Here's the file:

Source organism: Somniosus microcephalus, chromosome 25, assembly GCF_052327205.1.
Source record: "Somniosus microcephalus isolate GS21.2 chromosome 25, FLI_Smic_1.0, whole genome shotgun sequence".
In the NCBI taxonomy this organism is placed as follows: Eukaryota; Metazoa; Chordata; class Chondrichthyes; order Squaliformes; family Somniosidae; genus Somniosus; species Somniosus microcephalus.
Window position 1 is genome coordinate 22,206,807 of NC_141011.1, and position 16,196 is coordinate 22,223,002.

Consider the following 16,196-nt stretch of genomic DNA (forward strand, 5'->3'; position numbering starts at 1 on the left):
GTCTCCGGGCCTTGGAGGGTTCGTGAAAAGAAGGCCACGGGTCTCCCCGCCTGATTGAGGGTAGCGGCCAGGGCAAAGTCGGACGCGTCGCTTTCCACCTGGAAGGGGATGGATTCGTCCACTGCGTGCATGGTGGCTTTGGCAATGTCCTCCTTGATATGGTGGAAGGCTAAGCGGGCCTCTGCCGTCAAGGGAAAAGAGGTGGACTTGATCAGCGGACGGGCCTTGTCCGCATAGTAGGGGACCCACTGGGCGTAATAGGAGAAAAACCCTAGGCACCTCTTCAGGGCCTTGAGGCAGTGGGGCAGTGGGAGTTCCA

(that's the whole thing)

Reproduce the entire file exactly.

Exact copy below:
Source organism: Somniosus microcephalus, chromosome 25, assembly GCF_052327205.1.
Source record: "Somniosus microcephalus isolate GS21.2 chromosome 25, FLI_Smic_1.0, whole genome shotgun sequence".
In the NCBI taxonomy this organism is placed as follows: Eukaryota; Metazoa; Chordata; class Chondrichthyes; order Squaliformes; family Somniosidae; genus Somniosus; species Somniosus microcephalus.
Window position 1 is genome coordinate 22,206,807 of NC_141011.1, and position 16,196 is coordinate 22,223,002.

Consider the following 16,196-nt stretch of genomic DNA (forward strand, 5'->3'; position numbering starts at 1 on the left):
GTCTCCGGGCCTTGGAGGGTTCGTGAAAAGAAGGCCACGGGTCTCCCCGCCTGATTGAGGGTAGCGGCCAGGGCAAAGTCGGACGCGTCGCTTTCCACCTGGAAGGGGATGGATTCGTCCACTGCGTGCATGGTGGCTTTGGCAATGTCCTCCTTGATATGGTGGAAGGCTAAGCGGGCCTCTGCCGTCAAGGGAAAAGAGGTGGACTTGATCAGCGGACGGGCCTTGTCCGCATAGTAGGGGACCCACTGGGCGTAATAGGAGAAAAACCCTAGGCACCTCTTCAGGGCCTTGAGGCAGTGGGGCAGTGGGAGTTCCA